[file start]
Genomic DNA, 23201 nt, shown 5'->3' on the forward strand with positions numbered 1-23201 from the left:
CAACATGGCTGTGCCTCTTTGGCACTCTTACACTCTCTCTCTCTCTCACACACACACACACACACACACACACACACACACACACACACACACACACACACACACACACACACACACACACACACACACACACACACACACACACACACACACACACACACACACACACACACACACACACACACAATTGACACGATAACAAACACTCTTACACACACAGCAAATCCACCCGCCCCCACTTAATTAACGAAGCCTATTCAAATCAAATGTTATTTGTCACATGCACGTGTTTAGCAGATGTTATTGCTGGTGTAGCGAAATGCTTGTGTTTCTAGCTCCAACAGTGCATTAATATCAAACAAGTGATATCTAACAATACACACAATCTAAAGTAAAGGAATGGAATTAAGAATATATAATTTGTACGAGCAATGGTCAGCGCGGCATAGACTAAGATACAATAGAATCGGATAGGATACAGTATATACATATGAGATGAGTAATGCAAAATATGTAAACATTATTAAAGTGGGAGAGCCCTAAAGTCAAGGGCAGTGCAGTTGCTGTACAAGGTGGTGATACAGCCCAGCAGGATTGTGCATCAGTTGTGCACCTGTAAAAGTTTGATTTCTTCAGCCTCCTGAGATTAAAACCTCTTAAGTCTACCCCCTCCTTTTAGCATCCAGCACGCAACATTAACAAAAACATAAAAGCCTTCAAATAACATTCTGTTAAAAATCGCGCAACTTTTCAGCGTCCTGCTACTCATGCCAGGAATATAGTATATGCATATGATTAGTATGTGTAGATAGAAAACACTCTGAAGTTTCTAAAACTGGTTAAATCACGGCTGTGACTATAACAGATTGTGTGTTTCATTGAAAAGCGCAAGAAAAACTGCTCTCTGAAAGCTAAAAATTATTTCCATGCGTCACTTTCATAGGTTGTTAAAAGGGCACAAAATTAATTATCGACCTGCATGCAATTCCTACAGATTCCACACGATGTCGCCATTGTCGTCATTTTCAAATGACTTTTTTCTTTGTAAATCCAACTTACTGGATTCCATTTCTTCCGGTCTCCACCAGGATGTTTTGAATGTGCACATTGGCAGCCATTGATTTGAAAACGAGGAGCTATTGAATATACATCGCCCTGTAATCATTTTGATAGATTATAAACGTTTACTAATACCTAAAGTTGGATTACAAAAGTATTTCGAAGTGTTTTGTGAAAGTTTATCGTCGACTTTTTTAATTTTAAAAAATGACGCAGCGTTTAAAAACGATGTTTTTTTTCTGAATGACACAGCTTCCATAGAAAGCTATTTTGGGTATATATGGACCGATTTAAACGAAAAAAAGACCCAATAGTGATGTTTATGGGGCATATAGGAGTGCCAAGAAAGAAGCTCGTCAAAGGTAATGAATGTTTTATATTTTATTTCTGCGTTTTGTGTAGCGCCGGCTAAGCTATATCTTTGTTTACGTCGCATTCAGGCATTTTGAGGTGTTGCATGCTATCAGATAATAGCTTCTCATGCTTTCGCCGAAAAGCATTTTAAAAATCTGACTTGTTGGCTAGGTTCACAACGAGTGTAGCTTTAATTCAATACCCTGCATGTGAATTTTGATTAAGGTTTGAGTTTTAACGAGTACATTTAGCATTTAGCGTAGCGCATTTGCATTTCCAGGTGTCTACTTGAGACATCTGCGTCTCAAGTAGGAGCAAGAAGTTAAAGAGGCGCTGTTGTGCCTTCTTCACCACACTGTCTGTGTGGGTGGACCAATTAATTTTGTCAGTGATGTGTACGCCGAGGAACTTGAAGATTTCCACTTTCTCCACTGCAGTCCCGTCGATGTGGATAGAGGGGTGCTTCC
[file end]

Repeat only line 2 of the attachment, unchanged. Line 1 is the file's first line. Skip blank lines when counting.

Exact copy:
CAACATGGCTGTGCCTCTTTGGCACTCTTACACTCTCTCTCTCTCTCACACACACACACACACACACACACACACACACACACACACACACACACACACACACACACACACACACACACACACACACACACACACACACACACACACACACACACACACACACACACACACACACACACACACACAATTGACACGATAACAAACACTCTTACACACACAGCAAATCCACCCGCCCCCACTTAATTAACGAAGCCTATTCAAATCAAATGTTATTTGTCACATGCACGTGTTTAGCAGATGTTATTGCTGGTGTAGCGAAATGCTTGTGTTTCTAGCTCCAACAGTGCATTAATATCAAACAAGTGATATCTAACAATACACACAATCTAAAGTAAAGGAATGGAATTAAGAATATATAATTTGTACGAGCAATGGTCAGCGCGGCATAGACTAAGATACAATAGAATCGGATAGGATACAGTATATACATATGAGATGAGTAATGCAAAATATGTAAACATTATTAAAGTGGGAGAGCCCTAAAGTCAAGGGCAGTGCAGTTGCTGTACAAGGTGGTGATACAGCCCAGCAGGATTGTGCATCAGTTGTGCACCTGTAAAAGTTTGATTTCTTCAGCCTCCTGAGATTAAAACCTCTTAAGTCTACCCCCTCCTTTTAGCATCCAGCACGCAACATTAACAAAAACATAAAAGCCTTCAAATAACATTCTGTTAAAAATCGCGCAACTTTTCAGCGTCCTGCTACTCATGCCAGGAATATAGTATATGCATATGATTAGTATGTGTAGATAGAAAACACTCTGAAGTTTCTAAAACTGGTTAAATCACGGCTGTGACTATAACAGATTGTGTGTTTCATTGAAAAGCGCAAGAAAAACTGCTCTCTGAAAGCTAAAAATTATTTCCATGCGTCACTTTCATAGGTTGTTAAAAGGGCACAAAATTAATTATCGACCTGCATGCAATTCCTACAGATTCCACACGATGTCGCCATTGTCGTCATTTTCAAATGACTTTTTTCTTTGTAAATCCAACTTACTGGATTCCATTTCTTCCGGTCTCCACCAGGATGTTTTGAATGTGCACATTGGCAGCCATTGATTTGAAAACGAGGAGCTATTGAATATACATCGCCCTGTAATCATTTTGATAGATTATAAACGTTTACTAATACCTAAAGTTGGATTACAAAAGTATTTCGAAGTGTTTTGTGAAAGTTTATCGTCGACTTTTTTAATTTTAAAAAATGACGCAGCGTTTAAAAACGATGTTTTTTTTCTGAATGACACAGCTTCCATAGAAAGCTATTTTGGGTATATATGGACCGATTTAAACGAAAAAAAGACCCAATAGTGATGTTTATGGGGCATATAGGAGTGCCAAGAAAGAAGCTCGTCAAAGGTAATGAATGTTTTATATTTTATTTCTGCGTTTTGTGTAGCGCCGGCTAAGCTATATCTTTGTTTACGTCGCATTCAGGCATTTTGAGGTGTTGCATGCTATCAGATAATAGCTTCTCATGCTTTCGCCGAAAAGCATTTTAAAAATCTGACTTGTTGGCTAGGTTCACAACGAGTGTAGCTTTAATTCAATACCCTGCATGTGAATTTTGATTAAGGTTTGAGTTTTAACGAGTACATTTAGCATTTAGCGTAGCGCATTTGCATTTCCAGGTGTCTACTTGAGACATCTGCGTCTCAAGTAGGAGCAAGAAGTTAAAGAGGCGCTGTTGTGCCTTCTTCACCACACTGTCTGTGTGGGTGGACCAATTAATTTTGTCAGTGATGTGTACGCCGAGGAACTTGAAGATTTCCACTTTCTCCACTGCAGTCCCGTCGATGTGGATAGAGGGGTGCTTCC